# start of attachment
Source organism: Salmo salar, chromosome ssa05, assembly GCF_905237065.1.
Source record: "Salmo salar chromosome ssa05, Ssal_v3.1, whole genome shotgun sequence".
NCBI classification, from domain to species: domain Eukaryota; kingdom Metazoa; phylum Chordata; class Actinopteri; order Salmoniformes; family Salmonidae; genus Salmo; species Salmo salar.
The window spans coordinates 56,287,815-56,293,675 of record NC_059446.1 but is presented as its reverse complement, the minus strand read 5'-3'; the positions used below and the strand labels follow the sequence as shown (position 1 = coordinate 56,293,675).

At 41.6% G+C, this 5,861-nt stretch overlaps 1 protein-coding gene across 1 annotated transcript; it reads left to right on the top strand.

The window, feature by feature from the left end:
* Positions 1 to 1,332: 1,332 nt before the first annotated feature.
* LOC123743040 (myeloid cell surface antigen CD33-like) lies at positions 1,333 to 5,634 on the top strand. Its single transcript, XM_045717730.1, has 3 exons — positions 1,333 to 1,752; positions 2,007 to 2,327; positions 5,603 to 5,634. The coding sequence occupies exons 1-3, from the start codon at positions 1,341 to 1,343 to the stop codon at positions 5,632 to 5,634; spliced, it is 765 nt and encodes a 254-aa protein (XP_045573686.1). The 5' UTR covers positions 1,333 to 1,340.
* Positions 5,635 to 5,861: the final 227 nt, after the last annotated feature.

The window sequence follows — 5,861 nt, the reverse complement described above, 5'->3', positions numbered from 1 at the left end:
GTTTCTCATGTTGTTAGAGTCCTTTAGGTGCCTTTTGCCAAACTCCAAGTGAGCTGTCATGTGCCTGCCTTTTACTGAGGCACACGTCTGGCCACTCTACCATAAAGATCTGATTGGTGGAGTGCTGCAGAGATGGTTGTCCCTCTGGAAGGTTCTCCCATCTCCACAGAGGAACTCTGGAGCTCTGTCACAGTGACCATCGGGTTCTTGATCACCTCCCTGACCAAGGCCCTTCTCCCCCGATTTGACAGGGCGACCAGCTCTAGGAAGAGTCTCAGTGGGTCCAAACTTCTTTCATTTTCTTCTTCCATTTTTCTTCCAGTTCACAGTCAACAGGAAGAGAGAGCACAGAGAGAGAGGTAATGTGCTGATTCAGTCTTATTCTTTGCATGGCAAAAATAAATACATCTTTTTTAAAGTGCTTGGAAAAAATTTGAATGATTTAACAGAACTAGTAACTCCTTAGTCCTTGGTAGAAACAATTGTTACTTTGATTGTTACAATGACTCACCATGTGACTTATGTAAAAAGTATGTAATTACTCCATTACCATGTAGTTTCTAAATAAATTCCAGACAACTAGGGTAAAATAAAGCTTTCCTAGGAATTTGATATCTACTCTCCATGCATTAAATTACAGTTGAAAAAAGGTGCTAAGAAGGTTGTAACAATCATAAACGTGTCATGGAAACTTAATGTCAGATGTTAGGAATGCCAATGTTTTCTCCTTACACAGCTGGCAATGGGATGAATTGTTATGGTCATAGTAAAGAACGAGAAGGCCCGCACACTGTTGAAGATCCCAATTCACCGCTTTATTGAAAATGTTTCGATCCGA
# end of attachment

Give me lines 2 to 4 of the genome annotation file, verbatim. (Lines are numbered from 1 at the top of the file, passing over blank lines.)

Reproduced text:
Source record: "Salmo salar chromosome ssa05, Ssal_v3.1, whole genome shotgun sequence".
NCBI classification, from domain to species: domain Eukaryota; kingdom Metazoa; phylum Chordata; class Actinopteri; order Salmoniformes; family Salmonidae; genus Salmo; species Salmo salar.
The window spans coordinates 56,287,815-56,293,675 of record NC_059446.1 but is presented as its reverse complement, the minus strand read 5'-3'; the positions used below and the strand labels follow the sequence as shown (position 1 = coordinate 56,293,675).